US Supreme Court strikes down law restricting gun rights in New York

Justice Clarence Thomas said Americans had the right to bear “common-use” arms for defense under the Second Amendment to the Constitution.

The United States Supreme Court has overturned a court ruling that restricted gun rights in New York.

New York state law required people who wanted a gun license to show that they had “good cause” to carry a concealed firearm and that they were in “special or unique” danger.

The Supreme Court struck down the law, voting 6-3, saying it violated the constitutional right to bear arms.

Currently, the court is made up of six Conservative Lead Justices and three Liberal Justices.

The ruling could affect other states with strict rules on concealed carry licenses.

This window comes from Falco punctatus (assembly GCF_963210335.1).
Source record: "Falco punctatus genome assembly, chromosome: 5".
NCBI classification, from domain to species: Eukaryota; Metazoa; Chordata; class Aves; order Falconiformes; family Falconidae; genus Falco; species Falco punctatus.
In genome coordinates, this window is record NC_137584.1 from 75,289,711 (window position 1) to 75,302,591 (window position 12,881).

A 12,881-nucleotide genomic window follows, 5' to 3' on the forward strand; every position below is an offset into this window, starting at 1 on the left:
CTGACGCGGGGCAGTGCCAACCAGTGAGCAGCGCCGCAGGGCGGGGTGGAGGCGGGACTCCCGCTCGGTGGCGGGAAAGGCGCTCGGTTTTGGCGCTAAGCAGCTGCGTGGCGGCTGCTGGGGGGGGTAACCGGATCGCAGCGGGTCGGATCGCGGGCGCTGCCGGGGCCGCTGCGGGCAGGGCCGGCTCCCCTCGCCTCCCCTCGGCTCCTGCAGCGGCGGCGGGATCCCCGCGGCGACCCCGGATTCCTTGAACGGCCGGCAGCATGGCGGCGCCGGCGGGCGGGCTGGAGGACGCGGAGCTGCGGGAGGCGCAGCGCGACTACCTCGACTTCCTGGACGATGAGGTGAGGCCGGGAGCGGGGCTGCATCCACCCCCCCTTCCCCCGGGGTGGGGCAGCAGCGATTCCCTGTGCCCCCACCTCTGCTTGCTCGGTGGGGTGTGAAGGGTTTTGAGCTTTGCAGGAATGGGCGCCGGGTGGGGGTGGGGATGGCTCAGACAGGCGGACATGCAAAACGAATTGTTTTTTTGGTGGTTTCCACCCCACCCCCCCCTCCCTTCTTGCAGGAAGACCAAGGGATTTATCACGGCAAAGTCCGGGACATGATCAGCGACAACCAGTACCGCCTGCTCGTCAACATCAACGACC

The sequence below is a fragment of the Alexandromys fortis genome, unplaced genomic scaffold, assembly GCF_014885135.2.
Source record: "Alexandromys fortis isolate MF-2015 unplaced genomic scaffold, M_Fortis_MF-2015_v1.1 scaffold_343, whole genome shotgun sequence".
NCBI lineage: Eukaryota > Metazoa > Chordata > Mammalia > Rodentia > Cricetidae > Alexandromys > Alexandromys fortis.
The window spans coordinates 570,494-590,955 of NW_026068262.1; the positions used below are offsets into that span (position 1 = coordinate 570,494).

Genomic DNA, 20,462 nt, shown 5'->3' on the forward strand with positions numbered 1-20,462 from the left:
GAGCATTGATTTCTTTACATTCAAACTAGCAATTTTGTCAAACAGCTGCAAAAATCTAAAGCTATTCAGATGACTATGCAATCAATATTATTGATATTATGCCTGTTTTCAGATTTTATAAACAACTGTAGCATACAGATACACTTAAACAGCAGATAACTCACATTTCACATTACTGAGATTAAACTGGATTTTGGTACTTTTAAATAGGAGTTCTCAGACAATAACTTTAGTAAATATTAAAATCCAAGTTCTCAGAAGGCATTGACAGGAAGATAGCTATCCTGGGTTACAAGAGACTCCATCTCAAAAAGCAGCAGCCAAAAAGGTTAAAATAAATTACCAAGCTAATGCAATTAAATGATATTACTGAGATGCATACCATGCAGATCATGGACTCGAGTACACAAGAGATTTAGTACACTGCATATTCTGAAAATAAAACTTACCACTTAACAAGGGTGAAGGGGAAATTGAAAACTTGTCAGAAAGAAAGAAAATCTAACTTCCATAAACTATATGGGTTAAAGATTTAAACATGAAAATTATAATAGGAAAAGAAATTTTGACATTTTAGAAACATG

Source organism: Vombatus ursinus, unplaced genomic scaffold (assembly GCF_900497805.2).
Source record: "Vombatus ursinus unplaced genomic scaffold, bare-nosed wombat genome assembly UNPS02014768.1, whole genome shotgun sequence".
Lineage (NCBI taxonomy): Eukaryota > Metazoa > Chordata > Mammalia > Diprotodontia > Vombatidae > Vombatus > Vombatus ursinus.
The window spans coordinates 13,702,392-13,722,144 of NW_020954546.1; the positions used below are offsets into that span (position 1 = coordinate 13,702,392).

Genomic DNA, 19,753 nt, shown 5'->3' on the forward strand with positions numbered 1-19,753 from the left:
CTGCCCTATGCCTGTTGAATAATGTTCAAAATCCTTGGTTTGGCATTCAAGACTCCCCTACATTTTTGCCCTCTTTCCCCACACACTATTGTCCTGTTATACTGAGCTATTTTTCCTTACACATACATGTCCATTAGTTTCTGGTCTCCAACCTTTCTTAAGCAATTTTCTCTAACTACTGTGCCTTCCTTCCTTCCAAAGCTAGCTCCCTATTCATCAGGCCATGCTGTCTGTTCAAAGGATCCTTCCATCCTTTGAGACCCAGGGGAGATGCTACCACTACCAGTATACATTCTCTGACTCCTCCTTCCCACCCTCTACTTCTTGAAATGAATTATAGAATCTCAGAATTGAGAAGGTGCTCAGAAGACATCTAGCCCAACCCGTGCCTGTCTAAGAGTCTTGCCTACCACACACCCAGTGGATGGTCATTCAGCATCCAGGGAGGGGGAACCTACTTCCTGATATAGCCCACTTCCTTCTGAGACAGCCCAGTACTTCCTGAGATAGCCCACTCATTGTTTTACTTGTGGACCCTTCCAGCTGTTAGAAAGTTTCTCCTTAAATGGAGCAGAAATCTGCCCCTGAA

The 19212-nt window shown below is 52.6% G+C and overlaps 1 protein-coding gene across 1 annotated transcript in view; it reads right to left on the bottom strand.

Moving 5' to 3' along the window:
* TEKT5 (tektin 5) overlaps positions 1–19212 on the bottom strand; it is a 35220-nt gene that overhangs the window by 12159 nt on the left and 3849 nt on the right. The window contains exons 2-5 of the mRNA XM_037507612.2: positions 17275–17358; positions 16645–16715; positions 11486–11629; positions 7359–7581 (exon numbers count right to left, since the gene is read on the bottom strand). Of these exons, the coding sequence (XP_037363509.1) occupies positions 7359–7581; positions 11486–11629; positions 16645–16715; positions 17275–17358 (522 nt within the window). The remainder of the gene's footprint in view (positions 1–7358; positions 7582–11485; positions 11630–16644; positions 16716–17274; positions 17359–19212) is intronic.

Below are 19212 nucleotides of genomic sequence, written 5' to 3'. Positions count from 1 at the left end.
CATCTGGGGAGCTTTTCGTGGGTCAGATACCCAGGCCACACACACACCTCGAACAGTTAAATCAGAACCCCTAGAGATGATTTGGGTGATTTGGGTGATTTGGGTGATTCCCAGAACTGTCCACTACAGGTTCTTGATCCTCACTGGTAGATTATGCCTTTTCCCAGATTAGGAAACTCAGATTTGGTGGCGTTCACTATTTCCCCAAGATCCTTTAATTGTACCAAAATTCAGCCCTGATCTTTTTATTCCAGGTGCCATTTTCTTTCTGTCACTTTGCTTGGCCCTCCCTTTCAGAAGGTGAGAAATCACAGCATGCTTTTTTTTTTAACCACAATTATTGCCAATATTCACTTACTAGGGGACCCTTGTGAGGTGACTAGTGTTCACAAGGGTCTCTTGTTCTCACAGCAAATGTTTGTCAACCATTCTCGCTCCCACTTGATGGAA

Justice Clarence Thomas said Americans had the right to bear “common-use” arms for defense under the Second Amendment to the Constitution.

America’s powerful gun lobby, the NRA, on Thursday welcomed the ruling.

“NRA wins SCOTUS case!” the National Rifle Association tweeted, using the acronym for the United States Supreme Court.

The court’s decision will prove controversial in the wake of the shooting at an elementary school in Uvalde, Texas, a month ago.

Nineteen young children and two teachers were killed when an 18-year-old broke into the school with a semi-automatic rifle. He also shot his grandmother.

Originally published as US Supreme Court strikes down law restricting gun rights in New York

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